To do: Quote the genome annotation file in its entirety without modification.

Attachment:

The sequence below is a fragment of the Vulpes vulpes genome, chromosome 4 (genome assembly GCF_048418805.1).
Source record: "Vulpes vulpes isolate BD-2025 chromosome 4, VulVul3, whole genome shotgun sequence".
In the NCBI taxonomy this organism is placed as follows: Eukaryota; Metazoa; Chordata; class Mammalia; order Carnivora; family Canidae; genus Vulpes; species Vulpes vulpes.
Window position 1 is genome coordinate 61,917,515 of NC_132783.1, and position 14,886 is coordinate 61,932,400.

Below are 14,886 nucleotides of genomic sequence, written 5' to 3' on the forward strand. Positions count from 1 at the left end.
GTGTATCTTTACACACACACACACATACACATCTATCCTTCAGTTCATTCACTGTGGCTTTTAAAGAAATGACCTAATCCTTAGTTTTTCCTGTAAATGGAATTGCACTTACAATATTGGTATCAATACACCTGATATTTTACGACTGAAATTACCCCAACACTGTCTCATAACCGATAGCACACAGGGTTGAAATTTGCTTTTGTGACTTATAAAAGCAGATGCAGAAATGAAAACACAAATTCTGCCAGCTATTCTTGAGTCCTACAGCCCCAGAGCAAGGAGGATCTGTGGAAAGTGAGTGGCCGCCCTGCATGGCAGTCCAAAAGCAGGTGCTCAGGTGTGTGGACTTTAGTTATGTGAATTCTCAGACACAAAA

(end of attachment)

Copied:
The sequence below is a fragment of the Vulpes vulpes genome, chromosome 4 (genome assembly GCF_048418805.1).
Source record: "Vulpes vulpes isolate BD-2025 chromosome 4, VulVul3, whole genome shotgun sequence".
In the NCBI taxonomy this organism is placed as follows: Eukaryota; Metazoa; Chordata; class Mammalia; order Carnivora; family Canidae; genus Vulpes; species Vulpes vulpes.
Window position 1 is genome coordinate 61,917,515 of NC_132783.1, and position 14,886 is coordinate 61,932,400.

Below are 14,886 nucleotides of genomic sequence, written 5' to 3' on the forward strand. Positions count from 1 at the left end.
GTGTATCTTTACACACACACACACATACACATCTATCCTTCAGTTCATTCACTGTGGCTTTTAAAGAAATGACCTAATCCTTAGTTTTTCCTGTAAATGGAATTGCACTTACAATATTGGTATCAATACACCTGATATTTTACGACTGAAATTACCCCAACACTGTCTCATAACCGATAGCACACAGGGTTGAAATTTGCTTTTGTGACTTATAAAAGCAGATGCAGAAATGAAAACACAAATTCTGCCAGCTATTCTTGAGTCCTACAGCCCCAGAGCAAGGAGGATCTGTGGAAAGTGAGTGGCCGCCCTGCATGGCAGTCCAAAAGCAGGTGCTCAGGTGTGTGGACTTTAGTTATGTGAATTCTCAGACACAAAA